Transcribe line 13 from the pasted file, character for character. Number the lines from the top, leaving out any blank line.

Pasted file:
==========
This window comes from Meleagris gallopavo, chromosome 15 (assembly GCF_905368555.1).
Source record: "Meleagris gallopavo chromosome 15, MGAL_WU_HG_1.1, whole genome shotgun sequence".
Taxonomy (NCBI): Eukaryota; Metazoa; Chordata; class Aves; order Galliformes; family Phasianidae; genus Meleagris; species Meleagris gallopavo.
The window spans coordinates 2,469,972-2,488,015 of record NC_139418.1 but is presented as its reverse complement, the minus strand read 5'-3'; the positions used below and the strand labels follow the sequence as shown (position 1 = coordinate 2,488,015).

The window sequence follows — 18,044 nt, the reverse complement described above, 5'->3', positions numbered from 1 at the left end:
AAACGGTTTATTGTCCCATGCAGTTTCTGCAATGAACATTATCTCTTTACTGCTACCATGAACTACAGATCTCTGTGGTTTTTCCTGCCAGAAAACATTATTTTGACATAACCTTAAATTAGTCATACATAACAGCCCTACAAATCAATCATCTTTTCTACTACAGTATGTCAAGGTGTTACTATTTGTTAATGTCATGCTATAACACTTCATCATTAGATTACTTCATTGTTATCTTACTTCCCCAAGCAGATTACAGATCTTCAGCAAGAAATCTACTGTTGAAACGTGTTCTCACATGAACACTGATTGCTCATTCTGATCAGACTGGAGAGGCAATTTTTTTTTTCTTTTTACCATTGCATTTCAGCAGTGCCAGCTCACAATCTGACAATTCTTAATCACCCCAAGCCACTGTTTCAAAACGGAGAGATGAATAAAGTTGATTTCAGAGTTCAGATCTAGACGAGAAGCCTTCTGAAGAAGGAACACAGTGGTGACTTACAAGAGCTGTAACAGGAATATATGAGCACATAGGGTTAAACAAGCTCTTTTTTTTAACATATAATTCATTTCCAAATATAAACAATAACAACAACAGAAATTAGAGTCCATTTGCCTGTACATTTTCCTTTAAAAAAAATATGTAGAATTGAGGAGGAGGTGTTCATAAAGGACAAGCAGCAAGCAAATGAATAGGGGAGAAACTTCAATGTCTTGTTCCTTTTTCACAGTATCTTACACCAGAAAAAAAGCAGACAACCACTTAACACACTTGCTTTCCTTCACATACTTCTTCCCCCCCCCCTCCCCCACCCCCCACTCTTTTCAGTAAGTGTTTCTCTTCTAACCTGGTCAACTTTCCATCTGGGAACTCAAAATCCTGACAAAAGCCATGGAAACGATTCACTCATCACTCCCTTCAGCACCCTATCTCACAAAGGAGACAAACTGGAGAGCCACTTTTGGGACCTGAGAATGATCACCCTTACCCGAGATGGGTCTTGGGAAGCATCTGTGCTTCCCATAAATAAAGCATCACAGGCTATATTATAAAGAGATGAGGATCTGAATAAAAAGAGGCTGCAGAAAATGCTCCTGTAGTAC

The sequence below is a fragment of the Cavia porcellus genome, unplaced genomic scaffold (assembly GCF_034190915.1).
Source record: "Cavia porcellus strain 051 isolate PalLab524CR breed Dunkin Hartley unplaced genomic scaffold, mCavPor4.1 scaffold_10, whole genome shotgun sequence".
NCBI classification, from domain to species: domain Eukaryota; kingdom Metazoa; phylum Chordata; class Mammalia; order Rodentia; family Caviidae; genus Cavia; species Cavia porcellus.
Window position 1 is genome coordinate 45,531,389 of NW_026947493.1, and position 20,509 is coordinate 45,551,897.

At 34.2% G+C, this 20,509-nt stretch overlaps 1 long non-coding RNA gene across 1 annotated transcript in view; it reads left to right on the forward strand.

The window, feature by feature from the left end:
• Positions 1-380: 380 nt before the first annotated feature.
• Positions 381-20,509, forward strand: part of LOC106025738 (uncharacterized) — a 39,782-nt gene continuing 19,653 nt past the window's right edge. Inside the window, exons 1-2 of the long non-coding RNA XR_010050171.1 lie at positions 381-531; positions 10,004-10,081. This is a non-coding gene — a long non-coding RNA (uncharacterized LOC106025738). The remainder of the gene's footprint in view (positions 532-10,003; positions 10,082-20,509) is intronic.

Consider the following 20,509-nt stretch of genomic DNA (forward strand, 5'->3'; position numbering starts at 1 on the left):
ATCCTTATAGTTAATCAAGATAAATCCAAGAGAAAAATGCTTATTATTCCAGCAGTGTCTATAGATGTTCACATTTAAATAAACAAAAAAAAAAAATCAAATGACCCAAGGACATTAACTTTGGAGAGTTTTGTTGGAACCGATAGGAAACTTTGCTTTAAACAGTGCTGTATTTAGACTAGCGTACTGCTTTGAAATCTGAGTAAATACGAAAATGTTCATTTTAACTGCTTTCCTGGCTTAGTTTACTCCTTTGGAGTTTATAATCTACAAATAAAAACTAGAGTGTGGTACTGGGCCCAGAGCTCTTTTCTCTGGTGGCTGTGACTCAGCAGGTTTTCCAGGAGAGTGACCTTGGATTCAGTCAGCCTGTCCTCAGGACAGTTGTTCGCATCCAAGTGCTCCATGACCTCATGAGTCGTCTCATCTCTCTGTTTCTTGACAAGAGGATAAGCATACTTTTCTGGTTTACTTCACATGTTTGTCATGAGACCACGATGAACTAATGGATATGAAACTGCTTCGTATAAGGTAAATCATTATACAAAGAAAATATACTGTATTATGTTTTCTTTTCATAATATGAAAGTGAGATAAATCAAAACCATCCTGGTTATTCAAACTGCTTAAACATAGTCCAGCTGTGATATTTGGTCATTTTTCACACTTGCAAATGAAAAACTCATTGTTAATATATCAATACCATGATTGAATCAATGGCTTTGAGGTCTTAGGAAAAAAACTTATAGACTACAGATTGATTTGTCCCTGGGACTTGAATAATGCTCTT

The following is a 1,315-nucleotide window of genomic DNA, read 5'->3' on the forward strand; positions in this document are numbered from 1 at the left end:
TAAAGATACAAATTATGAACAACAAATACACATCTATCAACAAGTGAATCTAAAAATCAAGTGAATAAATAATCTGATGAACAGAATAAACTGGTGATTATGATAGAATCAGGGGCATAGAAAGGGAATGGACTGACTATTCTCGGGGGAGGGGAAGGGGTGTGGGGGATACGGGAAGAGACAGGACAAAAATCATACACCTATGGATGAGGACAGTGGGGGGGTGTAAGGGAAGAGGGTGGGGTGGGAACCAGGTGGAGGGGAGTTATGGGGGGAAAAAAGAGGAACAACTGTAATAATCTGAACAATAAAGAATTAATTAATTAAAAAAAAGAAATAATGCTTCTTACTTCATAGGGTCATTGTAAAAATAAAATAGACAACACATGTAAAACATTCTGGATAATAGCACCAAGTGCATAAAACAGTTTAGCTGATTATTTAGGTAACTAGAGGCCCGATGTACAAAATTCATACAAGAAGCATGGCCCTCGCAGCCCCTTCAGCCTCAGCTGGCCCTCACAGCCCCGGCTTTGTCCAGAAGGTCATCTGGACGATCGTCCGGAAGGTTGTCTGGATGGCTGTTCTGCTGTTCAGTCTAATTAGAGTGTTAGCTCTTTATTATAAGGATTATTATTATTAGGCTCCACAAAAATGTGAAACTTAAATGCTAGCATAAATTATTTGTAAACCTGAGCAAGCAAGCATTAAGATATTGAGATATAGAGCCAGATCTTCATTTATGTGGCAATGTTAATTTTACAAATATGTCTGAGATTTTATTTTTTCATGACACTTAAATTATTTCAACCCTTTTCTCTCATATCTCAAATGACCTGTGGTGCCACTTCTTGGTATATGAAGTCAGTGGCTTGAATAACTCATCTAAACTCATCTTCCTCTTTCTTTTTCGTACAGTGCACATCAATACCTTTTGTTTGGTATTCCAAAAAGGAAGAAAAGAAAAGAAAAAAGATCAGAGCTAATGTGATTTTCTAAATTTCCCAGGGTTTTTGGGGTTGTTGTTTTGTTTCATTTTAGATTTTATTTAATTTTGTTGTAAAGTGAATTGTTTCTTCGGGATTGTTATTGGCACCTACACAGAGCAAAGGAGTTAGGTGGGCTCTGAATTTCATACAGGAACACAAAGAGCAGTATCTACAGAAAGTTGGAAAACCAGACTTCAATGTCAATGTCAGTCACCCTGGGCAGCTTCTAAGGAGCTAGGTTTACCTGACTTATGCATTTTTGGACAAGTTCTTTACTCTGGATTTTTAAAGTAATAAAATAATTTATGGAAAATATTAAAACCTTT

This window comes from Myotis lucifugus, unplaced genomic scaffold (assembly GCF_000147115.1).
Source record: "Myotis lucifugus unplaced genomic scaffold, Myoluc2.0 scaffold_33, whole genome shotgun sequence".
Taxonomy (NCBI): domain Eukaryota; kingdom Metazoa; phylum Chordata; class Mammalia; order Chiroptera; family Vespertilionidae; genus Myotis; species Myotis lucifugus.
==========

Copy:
• Positions 1-380: 380 nt before the first annotated feature.